This calculator evaluates the effect size between two means (i.e., Cohen's
*d*; Cohen, 1988), which is the difference between means divided by
standard deviation.

Enter the two means, plus SDs for each mean. To compute effect size using pooled or control condition SD, only enter one SD (computed as appropriate, of course).

For within-subjects studies, one must correct for dependence among means in order to make direct comparisons to effect sizes from between-subjects studies. To do this, you also need to enter the correlation between the two means, so that Morris and DeShon's (2002) equation 8 can be applied.

downloadable Excel version

Alternatively, enter the *t* score and sample size for each condition.
In this case, Ray and Shadish's (1996) equation 2 will be used, which produces
an equivalent effect size to using pooled SD. See the paper, and please don't
combine effect sizes using different SD terms.

I prefer to use the average of each mean's individual SD, as opposed to pooled or control condition SD. This decision is based on reading more than a dozen statistics papers on the topic (note that I am a psychologist, not a statistitian). I believe average SD is the best choice because this resulted in the greatest number of studies being included in my 2006 meta-analysis (and will do so in future meta-analyses, as well) and also because I found arguments for use of control condition or pooled SD inadequately strong to justify throwing out a large portion of studies. There is debate among statisticians about which SD term should be used, and I encourage you to read the literature on this issue if you want to be more fully informed.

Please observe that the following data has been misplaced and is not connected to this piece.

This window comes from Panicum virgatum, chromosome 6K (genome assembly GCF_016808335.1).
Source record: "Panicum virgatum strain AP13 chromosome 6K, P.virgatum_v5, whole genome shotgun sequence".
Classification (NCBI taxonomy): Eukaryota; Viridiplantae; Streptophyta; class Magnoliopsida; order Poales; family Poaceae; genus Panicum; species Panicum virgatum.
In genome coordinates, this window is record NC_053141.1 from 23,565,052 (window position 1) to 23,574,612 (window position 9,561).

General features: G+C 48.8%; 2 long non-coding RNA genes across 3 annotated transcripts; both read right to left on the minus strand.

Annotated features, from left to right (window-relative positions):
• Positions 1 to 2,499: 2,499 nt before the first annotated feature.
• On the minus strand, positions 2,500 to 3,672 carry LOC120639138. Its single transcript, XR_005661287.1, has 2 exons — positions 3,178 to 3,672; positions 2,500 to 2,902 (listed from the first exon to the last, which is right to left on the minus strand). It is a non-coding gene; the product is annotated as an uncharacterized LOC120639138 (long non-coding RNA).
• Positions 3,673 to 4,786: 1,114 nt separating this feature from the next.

Report the *d* value that gets output from this calculator. Also,
please report your choice of SD term. I encourage all researchers to report
effect sizes for their primary (and even secondary) comparisons.

Future researchers and meta-analysis producers should be fully informed about many aspects of your data. Effect sizes are one tool that will help researchers move beyond null hypothesis testing.

I am trying to encourage all researchers to include (proper) effect sizes in their papers. I want to make doing so as easy as possible. Even if you choose not to report effect sizes in your papers, please please include the information needed to compute effect sizes for your primary (and even secondary) comparisons, so that as many studies as possible can be included in future meta-analyses. Note that additional information is required for within-subjects studies, above and beyond current common practice, in order to compute within-subject effect sizes that are directly comparable to between-subjects effect sizes.

Cohen, J. (1988). *Statistical power analysis for the behavioral
sciences* (2nd ed.). Hillsdale, NJ: Lawrence Earlbaum Associates.

Morris, S. B., & DeShon, R. P. (2002). Combining effect size estimates
in meta-analysis with repeated measures and independent-groups designs.
*Psychological Methods*, *7*, 105-125.

Ray, J. W., & Shadish, W. R. (1996). How interchangeable are different
estimators of effect size? *Journal of Consulting and Clinical
Psychology*, *64*, 1316-1325. (see also “Correction to Ray and
Shadish (1996)”, *Journal of Consulting and Clinical Psychology*,
*66*, 532, 1998)

While every effort has been made to ensure that computations and claims are correct, no warranty is being provided. It is up to you to double check my calculations and read and evaluate the source articles. Source code is available upon request. If you notice an error, please let me know (ncepeda at yorku dot ca), so that I can look into the issue, and fix it as needed.